Information concerning which plants are toxic to cats is abundant, and there are many excellent resources online where one can seek advice as to what plants are best avoided in a cat owner’s home and garden. One such example is our “Cats and Poisonous Plants” Article.
What is less prevalent is information that offers guidance as to what plants are cat-friendly. Cat nip is very well-known, but there are other plants that you may not be aware of that are safe and appealing to our feline friends. These include lemon grass, cat thyme and valerian. Some grass species may also be suitable, but take care to select a type which is juicy, soft and pliable and thus less likely to get stuck between the soft and hard palate (which is a hazard of eating tough or sticky grass).
Cat nip is also known as cat mint or catswort. There are about 250 different species in the genus Nepete. Some of these species contain a substance called nepetalactone, which binds to the feline olfactory receptors. This typically results in a state of temporary euphoria. The species most commonly grown for cats is called Nepeta cataria, and this is a short-lived herbaceous perennial which grows to approximately 50-100cm.
Cat nip is hardy like most mints, and it can tolerate a variety of different growing conditions. It likes full sun / partial shade. If it is planted somewhere too shady it may grow leggy. It is susceptible to mildew, so ideal conditions are well drained and airy. Again, like most mints, it’s prolific. Unless you want it to take over your garden it’s best grown in containers. Your cat will probably enjoy lying on any broken stems and leaves, so pots need to be heavy. Other neighbourhood cats may well come and visit too, and if you want to keep your cat nip plants pretty, grow them in hanging baskets and trim off leaves for your cat as and when needed.
Catnip can be grown from seed or from divisions of existing plants. The seeds are slow to germinate. They can be planted indoors in the early spring, and once the risk of heavy frost has passed, seedlings can then be transplanted outdoors. and should be started up to 10 weeks prior to the frost-free date. Existing outdoor cat nip plants from previous years often emerge before the last frost and will usually survive. Mature plants can be divided and transplants can be planted outside from spring to early autumn. If your cat nip flowers, you will probably won’t need to grow more as it does have a tendency to sprout up wherever it fancies. Cat nip can be dried and stored for the winter months.
Butterflies and bees love cat nip too, so an ideal place to plant it is near to a vegetable patch where you want to encourage pollinating insects. Cat nip is a natural mosquito repellent so overall it’s a versatile and useful plant!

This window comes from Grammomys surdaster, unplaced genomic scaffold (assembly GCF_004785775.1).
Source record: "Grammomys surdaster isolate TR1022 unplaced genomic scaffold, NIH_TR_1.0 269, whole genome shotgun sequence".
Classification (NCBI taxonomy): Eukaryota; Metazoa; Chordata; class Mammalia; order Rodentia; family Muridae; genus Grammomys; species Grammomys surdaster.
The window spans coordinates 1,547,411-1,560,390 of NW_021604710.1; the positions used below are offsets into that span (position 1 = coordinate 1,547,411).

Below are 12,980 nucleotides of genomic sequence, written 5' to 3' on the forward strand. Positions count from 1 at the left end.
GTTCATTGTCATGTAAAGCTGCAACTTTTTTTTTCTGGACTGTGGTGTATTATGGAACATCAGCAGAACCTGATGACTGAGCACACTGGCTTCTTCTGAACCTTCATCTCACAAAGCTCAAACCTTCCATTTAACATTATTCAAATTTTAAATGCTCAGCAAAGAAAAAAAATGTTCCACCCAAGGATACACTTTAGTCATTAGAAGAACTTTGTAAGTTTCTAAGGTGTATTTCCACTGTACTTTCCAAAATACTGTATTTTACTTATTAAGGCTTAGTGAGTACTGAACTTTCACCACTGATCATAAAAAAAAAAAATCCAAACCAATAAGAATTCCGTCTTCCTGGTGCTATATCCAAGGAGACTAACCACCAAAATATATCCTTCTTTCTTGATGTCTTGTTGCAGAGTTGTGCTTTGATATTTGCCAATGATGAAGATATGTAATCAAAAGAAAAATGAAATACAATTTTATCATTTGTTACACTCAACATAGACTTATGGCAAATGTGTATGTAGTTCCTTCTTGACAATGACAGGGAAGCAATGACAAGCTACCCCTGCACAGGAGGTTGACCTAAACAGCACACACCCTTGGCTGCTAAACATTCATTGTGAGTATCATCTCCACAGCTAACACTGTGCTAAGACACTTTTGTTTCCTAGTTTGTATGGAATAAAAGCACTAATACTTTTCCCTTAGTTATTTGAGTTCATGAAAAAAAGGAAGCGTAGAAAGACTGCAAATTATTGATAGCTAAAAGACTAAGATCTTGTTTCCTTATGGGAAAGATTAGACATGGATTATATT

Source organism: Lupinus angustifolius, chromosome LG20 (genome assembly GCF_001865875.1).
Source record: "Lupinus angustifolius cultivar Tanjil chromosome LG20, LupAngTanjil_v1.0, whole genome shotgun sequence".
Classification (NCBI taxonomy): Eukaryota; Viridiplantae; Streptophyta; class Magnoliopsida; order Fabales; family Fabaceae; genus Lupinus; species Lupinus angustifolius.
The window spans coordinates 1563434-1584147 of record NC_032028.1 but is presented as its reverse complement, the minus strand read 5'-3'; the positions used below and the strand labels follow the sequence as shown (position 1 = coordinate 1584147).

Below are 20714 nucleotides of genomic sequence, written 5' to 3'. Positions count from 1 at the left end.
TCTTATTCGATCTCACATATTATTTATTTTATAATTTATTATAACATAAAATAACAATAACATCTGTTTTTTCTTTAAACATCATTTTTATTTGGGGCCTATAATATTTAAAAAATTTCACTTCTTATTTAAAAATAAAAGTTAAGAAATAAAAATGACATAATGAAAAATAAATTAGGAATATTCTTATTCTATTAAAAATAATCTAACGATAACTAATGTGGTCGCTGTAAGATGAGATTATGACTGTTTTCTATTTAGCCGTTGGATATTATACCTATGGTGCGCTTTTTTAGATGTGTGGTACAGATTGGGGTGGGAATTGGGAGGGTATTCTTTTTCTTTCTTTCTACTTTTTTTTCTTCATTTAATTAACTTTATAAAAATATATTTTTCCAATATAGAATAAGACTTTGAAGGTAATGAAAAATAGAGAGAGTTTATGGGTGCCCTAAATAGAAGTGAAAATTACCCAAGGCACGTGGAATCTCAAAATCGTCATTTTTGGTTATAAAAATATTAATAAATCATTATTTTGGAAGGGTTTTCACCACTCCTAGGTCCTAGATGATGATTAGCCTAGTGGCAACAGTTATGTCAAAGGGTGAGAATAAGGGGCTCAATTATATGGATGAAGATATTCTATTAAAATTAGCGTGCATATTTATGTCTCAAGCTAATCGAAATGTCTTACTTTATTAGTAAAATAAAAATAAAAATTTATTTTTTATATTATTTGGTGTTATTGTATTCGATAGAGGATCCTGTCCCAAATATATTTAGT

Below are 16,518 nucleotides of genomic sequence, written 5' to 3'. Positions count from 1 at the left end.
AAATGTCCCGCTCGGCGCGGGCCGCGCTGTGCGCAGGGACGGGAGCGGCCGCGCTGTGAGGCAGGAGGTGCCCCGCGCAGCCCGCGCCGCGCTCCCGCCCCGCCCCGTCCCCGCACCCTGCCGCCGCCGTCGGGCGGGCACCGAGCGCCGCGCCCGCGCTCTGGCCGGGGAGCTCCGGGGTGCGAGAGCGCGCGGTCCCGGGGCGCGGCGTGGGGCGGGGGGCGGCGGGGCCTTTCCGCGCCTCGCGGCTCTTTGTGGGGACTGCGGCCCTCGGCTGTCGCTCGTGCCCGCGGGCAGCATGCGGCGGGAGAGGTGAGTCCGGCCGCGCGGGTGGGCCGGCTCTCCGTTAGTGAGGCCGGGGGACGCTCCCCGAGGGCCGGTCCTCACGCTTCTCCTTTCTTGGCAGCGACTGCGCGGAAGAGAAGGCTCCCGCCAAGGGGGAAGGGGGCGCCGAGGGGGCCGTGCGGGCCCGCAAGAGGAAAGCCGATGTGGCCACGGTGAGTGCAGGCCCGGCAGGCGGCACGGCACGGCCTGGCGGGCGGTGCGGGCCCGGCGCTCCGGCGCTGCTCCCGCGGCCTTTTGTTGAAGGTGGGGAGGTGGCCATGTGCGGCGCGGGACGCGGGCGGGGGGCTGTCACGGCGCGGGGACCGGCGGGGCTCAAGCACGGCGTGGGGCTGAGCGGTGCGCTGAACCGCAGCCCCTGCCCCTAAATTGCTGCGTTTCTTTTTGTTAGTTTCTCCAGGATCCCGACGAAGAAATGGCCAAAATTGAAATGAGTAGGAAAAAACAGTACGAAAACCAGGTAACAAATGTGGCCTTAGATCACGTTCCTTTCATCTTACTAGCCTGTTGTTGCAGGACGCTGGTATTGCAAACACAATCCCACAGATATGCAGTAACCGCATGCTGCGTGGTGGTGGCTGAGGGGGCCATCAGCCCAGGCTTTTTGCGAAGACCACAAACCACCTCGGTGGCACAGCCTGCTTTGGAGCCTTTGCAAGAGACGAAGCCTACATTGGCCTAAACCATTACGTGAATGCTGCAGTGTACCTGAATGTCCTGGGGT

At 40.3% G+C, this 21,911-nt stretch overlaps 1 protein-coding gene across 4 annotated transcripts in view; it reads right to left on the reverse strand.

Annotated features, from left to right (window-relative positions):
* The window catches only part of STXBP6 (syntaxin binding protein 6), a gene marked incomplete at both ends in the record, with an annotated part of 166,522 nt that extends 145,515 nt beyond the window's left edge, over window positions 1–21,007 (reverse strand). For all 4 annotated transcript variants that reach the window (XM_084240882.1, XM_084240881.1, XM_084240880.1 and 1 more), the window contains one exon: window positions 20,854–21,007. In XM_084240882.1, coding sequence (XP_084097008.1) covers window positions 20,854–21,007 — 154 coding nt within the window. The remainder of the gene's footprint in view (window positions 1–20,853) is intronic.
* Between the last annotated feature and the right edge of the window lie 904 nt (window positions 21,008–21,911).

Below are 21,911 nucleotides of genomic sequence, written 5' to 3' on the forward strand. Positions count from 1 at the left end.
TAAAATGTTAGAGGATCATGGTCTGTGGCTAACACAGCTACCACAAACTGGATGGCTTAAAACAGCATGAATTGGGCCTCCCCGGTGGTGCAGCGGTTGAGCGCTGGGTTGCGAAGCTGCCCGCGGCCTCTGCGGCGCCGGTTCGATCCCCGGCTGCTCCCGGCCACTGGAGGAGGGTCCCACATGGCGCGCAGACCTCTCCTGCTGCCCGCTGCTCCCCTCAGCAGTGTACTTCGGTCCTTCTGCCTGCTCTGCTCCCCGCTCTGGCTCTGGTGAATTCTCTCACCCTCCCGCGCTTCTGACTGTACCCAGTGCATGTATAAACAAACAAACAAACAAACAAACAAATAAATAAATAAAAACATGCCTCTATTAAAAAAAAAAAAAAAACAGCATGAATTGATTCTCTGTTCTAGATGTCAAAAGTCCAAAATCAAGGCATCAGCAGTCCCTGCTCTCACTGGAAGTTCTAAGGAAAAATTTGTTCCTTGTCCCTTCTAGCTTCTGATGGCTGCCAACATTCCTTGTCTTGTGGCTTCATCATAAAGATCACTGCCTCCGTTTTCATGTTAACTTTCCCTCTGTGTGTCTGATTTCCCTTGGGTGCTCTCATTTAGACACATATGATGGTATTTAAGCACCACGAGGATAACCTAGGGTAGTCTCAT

Not all cats are attracted to cat nip, so lemon grass is another plant you may like to consider for the feline friendly garden. Lemon grass oil can have toxic effects, but the plants themselves are safe and can be grown indoors or out. The aroma of lemon grass has a similar effect on cats as cat nip.
Lemon grass is a tropical plant and enjoys the sunshine. In the UK it is best to grow it in pots so that it can be transferred indoors during the winter months. Plants can be grown from fresh lemon grass stalks allowed to root or from seedlings which can be purchased from some garden centres.
As with cat nip, pots need to be heavy and sturdy.
Cat thyme is not actually type of thyme at all; although it looks similar. It is closely related to germander, and unlike thyme which has a delicate aroma, it has a musty smell.
This perennial herb is a native of Spain and the Western Mediterranean, but will grow happily outdoors in the UK in summer. It likes sunshine and well-drained soil, and it is best grown in pots, baskets or other containers that can be moved to a garage, outbuilding or warmer location during the winter as it is not known to survive hard frosts well.
Cat thyme usually grows up to about 60cm tall, although in warmer climates it can become much larger. It can be hard to find at the average garden or nursery, but seeds can be purchased online and started off indoors or in the greenhouse in spring.
Many cats enjoy the aroma of cat thyme as much as they do cat nip, but cats being cats there will always be a few exceptions! Bees like cat thyme too, so if your cat doesn’t enjoy it, growing it won’t be a total waste of time!
Valerian is an attractive hardy perennial plant. The flowers have a sweet vanilla fragrance, but the aroma that is attractive to cats is the sour odour of a compound called actinidine which is present in the roots and has a similar effect on cats as cat nip. Cats may also like crushed valerian leaves. Roots are best dried outdoors and stored in an airtight container.
Wild valerian likes damp, shady conditions. Garden grown valerian likes shade in the afternoon. It can be sown directly outdoors in a suitable spot in late winter or early spring since it is frost tolerant. The plants can be thinned out when they are about 8cm tall. They like to be kept moist and appreciate a layer of organic mulch.
Valerian is self-seeding and can grow like a weed, so old flowers are best trimmed off.
One caution with valerian is that rats like it too, so it’s best planted away from buildings.
This species is also known as orchard grass, and it’s popular with cats both to nibble and roll on. It’s best grown from seed in a shallow tray on a sunny window sill (or in a warm greenhouse in the summer). When the grass is about 7” tall, it’s ready! Other species of grass can also be suitable for cats, but as mentioned previously, it’s really important not to allow them tough, sticky leaves which can cause a blockage or get trapped between the soft and hard palate. Indoor cats will really appreciate cat grass.